“Momo is the clear dominant app in China for straight people.
And for gay men, there’s Jack’d [with five million users] and Blued [with 15 million users], while The L and Les Park are both apps for lesbian women,” says Choi.
“The user experience is similar across the apps: you message someone if you like their profile and wait for their response.” Choi presented the results in a talk titled “Looking Online for Love and Sex in China” yesterday at Shanghai’s Datong Mill to an audience that was a mix of local and international.
The findings, given colour by chat screen grabs, were an uncensored insight into how Chinese app users express their desires, interact and present themselves online.
While Choi’s team didn’t “follow through” any of these chats, they gauged what people wanted. The most obvious seemed to be that the likelihood of finding sex online in China is vastly higher for a gay man than for a gay woman or straight person of either sex.
Many straight women were unresponsive to flirting, chatting or even invitations just for a coffee, leading Choi to conclude that straight men, even the handsome ones, seem to lose out easily online.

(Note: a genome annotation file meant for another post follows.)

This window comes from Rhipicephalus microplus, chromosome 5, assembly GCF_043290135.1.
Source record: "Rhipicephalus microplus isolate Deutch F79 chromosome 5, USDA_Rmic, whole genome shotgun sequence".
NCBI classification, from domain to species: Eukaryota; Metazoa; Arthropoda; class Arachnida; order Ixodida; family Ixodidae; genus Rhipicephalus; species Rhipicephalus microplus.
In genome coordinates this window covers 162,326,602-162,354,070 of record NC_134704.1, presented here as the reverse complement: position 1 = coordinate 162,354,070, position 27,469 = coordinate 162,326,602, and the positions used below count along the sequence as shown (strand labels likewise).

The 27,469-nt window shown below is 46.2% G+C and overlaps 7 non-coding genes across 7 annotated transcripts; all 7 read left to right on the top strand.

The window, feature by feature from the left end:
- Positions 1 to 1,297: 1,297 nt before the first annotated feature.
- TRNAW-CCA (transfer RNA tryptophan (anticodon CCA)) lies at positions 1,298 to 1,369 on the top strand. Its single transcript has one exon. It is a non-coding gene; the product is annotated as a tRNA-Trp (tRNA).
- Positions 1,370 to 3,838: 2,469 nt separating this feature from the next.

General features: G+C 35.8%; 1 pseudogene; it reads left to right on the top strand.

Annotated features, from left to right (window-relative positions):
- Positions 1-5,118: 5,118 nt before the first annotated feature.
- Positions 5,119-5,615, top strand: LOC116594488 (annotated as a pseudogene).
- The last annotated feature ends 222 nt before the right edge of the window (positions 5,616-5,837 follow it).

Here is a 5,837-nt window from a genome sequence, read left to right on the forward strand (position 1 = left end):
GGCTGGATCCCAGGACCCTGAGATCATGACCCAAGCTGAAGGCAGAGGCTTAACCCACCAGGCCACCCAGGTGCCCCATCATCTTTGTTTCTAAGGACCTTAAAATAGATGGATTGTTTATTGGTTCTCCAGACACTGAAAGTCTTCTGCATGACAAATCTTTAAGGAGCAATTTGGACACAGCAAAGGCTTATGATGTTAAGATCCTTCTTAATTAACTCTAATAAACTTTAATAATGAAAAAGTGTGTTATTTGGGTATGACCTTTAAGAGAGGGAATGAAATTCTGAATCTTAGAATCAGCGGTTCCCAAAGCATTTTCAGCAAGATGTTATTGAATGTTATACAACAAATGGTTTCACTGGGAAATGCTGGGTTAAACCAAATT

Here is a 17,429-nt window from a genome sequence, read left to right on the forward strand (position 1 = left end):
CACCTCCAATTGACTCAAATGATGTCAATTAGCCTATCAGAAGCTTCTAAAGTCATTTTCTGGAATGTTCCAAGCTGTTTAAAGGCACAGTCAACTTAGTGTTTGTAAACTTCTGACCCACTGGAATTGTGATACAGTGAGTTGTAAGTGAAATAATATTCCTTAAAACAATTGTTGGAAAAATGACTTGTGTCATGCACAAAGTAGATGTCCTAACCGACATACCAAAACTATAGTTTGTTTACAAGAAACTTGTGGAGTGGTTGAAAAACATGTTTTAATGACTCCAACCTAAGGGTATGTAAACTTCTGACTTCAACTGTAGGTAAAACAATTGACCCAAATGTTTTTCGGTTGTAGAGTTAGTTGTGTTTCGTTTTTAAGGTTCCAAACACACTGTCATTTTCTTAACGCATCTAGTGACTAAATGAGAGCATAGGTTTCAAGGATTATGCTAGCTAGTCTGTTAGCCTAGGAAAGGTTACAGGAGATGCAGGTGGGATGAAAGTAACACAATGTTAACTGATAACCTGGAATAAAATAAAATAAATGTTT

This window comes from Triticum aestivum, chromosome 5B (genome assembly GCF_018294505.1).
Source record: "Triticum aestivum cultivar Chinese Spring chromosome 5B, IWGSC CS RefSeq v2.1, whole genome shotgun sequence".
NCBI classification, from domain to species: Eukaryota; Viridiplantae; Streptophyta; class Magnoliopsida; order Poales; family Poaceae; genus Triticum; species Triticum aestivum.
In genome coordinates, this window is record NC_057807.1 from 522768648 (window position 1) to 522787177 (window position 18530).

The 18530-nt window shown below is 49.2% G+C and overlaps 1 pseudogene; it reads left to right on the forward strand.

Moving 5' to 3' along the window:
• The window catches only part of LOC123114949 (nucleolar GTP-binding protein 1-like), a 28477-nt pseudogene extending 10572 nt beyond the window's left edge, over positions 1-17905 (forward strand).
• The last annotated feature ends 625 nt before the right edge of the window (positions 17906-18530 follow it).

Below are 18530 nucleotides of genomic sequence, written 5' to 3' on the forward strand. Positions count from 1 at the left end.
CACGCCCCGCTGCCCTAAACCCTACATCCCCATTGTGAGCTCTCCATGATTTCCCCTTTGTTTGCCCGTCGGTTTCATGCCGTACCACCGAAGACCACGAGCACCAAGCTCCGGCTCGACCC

Kevin Choi, head of strategy and digital at French creative agency Air Paris’ Shanghai office, decided to get a closer look, launching a research project outside of work to find out more.
He had a team of researchers who helped him in his extracurricular research.
Momo or Tantan might sound like items on a trendy cocktail list, but Momo is in fact China’s largest online dating app with an estimated 180 million users and has already had an IPO in the US.
Then there is publicly listed Jiayuan coming in close with 150 million users, followed by newcomer Tantan, which has a Tinder-style “swiping” interface that allows users to swipe their fingers to peruse through thousands of profiles of potential partners.